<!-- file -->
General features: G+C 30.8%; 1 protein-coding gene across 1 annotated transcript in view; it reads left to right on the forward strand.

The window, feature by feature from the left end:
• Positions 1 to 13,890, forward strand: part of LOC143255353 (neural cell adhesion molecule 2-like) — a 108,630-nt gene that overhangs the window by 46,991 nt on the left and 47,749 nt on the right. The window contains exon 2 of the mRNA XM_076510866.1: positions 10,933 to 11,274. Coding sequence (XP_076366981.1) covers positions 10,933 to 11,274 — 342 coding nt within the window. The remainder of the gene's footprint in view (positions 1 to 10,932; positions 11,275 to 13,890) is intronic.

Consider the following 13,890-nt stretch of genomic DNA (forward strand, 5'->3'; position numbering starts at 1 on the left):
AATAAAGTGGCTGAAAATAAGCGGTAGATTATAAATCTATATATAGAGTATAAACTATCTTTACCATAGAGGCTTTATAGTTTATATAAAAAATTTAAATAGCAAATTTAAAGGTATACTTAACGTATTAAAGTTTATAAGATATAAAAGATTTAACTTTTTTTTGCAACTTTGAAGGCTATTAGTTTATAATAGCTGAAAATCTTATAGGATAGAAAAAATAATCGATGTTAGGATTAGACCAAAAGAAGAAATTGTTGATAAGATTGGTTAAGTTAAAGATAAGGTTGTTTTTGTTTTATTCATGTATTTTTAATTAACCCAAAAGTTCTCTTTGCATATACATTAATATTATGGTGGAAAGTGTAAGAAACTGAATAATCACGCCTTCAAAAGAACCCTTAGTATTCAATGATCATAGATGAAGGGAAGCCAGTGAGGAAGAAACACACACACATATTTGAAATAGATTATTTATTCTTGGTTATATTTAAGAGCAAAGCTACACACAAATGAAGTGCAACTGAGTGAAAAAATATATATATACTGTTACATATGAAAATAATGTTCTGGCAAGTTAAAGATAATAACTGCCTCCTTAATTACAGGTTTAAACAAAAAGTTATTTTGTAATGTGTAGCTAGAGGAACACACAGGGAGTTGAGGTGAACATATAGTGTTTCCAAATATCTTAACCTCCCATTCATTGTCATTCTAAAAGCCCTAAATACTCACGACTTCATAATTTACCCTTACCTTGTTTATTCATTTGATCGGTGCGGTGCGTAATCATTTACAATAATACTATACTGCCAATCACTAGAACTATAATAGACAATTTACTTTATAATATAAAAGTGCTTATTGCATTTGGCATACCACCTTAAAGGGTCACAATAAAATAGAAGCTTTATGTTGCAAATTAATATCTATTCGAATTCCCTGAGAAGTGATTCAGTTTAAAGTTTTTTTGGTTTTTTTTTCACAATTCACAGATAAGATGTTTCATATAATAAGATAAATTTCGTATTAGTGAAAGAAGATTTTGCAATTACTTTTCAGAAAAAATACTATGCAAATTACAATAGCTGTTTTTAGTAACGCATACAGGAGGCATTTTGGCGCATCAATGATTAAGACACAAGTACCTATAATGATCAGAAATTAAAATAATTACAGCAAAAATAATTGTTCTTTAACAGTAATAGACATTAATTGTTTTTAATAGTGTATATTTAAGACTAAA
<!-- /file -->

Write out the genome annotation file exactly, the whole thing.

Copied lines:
General features: G+C 30.8%; 1 protein-coding gene across 1 annotated transcript in view; it reads left to right on the forward strand.

The window, feature by feature from the left end:
• Positions 1 to 13,890, forward strand: part of LOC143255353 (neural cell adhesion molecule 2-like) — a 108,630-nt gene that overhangs the window by 46,991 nt on the left and 47,749 nt on the right. The window contains exon 2 of the mRNA XM_076510866.1: positions 10,933 to 11,274. Coding sequence (XP_076366981.1) covers positions 10,933 to 11,274 — 342 coding nt within the window. The remainder of the gene's footprint in view (positions 1 to 10,932; positions 11,275 to 13,890) is intronic.

Consider the following 13,890-nt stretch of genomic DNA (forward strand, 5'->3'; position numbering starts at 1 on the left):
AATAAAGTGGCTGAAAATAAGCGGTAGATTATAAATCTATATATAGAGTATAAACTATCTTTACCATAGAGGCTTTATAGTTTATATAAAAAATTTAAATAGCAAATTTAAAGGTATACTTAACGTATTAAAGTTTATAAGATATAAAAGATTTAACTTTTTTTTGCAACTTTGAAGGCTATTAGTTTATAATAGCTGAAAATCTTATAGGATAGAAAAAATAATCGATGTTAGGATTAGACCAAAAGAAGAAATTGTTGATAAGATTGGTTAAGTTAAAGATAAGGTTGTTTTTGTTTTATTCATGTATTTTTAATTAACCCAAAAGTTCTCTTTGCATATACATTAATATTATGGTGGAAAGTGTAAGAAACTGAATAATCACGCCTTCAAAAGAACCCTTAGTATTCAATGATCATAGATGAAGGGAAGCCAGTGAGGAAGAAACACACACACATATTTGAAATAGATTATTTATTCTTGGTTATATTTAAGAGCAAAGCTACACACAAATGAAGTGCAACTGAGTGAAAAAATATATATATACTGTTACATATGAAAATAATGTTCTGGCAAGTTAAAGATAATAACTGCCTCCTTAATTACAGGTTTAAACAAAAAGTTATTTTGTAATGTGTAGCTAGAGGAACACACAGGGAGTTGAGGTGAACATATAGTGTTTCCAAATATCTTAACCTCCCATTCATTGTCATTCTAAAAGCCCTAAATACTCACGACTTCATAATTTACCCTTACCTTGTTTATTCATTTGATCGGTGCGGTGCGTAATCATTTACAATAATACTATACTGCCAATCACTAGAACTATAATAGACAATTTACTTTATAATATAAAAGTGCTTATTGCATTTGGCATACCACCTTAAAGGGTCACAATAAAATAGAAGCTTTATGTTGCAAATTAATATCTATTCGAATTCCCTGAGAAGTGATTCAGTTTAAAGTTTTTTTGGTTTTTTTTTCACAATTCACAGATAAGATGTTTCATATAATAAGATAAATTTCGTATTAGTGAAAGAAGATTTTGCAATTACTTTTCAGAAAAAATACTATGCAAATTACAATAGCTGTTTTTAGTAACGCATACAGGAGGCATTTTGGCGCATCAATGATTAAGACACAAGTACCTATAATGATCAGAAATTAAAATAATTACAGCAAAAATAATTGTTCTTTAACAGTAATAGACATTAATTGTTTTTAATAGTGTATATTTAAGACTAAA